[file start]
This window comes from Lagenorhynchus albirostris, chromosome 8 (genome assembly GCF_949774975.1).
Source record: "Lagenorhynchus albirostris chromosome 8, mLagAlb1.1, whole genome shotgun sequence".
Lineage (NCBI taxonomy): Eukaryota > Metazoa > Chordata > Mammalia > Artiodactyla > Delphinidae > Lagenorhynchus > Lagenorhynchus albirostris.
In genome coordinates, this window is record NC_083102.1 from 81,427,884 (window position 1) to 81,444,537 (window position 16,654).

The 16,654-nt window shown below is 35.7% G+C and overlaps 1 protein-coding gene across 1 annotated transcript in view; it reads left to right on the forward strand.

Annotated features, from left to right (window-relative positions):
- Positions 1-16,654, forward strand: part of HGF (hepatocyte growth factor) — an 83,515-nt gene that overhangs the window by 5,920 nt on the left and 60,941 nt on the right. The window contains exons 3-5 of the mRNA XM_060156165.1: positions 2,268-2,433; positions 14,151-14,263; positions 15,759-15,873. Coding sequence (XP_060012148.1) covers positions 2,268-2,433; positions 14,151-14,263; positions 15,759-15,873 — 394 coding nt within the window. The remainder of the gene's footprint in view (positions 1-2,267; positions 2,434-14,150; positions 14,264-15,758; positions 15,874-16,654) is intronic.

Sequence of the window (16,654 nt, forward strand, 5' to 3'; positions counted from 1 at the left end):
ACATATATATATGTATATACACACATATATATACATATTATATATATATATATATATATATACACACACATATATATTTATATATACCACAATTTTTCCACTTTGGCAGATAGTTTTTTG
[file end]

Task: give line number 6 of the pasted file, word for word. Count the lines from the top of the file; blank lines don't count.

Annotated features, from left to right (window-relative positions):